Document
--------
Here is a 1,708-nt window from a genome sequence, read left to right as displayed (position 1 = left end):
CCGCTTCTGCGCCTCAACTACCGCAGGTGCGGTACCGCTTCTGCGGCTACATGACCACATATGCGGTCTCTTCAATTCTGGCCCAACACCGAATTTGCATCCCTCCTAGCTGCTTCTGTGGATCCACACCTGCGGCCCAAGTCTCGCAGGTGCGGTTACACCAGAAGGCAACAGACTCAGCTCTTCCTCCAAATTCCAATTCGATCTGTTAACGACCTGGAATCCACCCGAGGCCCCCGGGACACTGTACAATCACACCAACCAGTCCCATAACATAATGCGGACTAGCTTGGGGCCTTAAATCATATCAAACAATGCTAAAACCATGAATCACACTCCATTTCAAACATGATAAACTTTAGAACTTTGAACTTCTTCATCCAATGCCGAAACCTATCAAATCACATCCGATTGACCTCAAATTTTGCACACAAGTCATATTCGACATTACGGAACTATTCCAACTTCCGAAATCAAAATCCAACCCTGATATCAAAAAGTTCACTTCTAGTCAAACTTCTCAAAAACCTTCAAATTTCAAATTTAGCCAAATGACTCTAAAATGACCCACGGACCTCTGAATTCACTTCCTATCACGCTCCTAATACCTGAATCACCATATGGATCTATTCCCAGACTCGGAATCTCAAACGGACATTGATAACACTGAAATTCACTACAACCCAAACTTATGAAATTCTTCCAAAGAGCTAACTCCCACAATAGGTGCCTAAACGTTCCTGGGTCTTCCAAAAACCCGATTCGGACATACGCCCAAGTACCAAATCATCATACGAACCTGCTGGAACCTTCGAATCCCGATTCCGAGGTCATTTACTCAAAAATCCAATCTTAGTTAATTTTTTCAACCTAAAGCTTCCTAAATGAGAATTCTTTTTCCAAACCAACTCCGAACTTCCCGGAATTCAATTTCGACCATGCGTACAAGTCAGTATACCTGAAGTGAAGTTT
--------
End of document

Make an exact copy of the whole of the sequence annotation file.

Here is a 1,708-nt window from a genome sequence, read left to right as displayed (position 1 = left end):
CCGCTTCTGCGCCTCAACTACCGCAGGTGCGGTACCGCTTCTGCGGCTACATGACCACATATGCGGTCTCTTCAATTCTGGCCCAACACCGAATTTGCATCCCTCCTAGCTGCTTCTGTGGATCCACACCTGCGGCCCAAGTCTCGCAGGTGCGGTTACACCAGAAGGCAACAGACTCAGCTCTTCCTCCAAATTCCAATTCGATCTGTTAACGACCTGGAATCCACCCGAGGCCCCCGGGACACTGTACAATCACACCAACCAGTCCCATAACATAATGCGGACTAGCTTGGGGCCTTAAATCATATCAAACAATGCTAAAACCATGAATCACACTCCATTTCAAACATGATAAACTTTAGAACTTTGAACTTCTTCATCCAATGCCGAAACCTATCAAATCACATCCGATTGACCTCAAATTTTGCACACAAGTCATATTCGACATTACGGAACTATTCCAACTTCCGAAATCAAAATCCAACCCTGATATCAAAAAGTTCACTTCTAGTCAAACTTCTCAAAAACCTTCAAATTTCAAATTTAGCCAAATGACTCTAAAATGACCCACGGACCTCTGAATTCACTTCCTATCACGCTCCTAATACCTGAATCACCATATGGATCTATTCCCAGACTCGGAATCTCAAACGGACATTGATAACACTGAAATTCACTACAACCCAAACTTATGAAATTCTTCCAAAGAGCTAACTCCCACAATAGGTGCCTAAACGTTCCTGGGTCTTCCAAAAACCCGATTCGGACATACGCCCAAGTACCAAATCATCATACGAACCTGCTGGAACCTTCGAATCCCGATTCCGAGGTCATTTACTCAAAAATCCAATCTTAGTTAATTTTTTCAACCTAAAGCTTCCTAAATGAGAATTCTTTTTCCAAACCAACTCCGAACTTCCCGGAATTCAATTTCGACCATGCGTACAAGTCAGTATACCTGAAGTGAAGTTT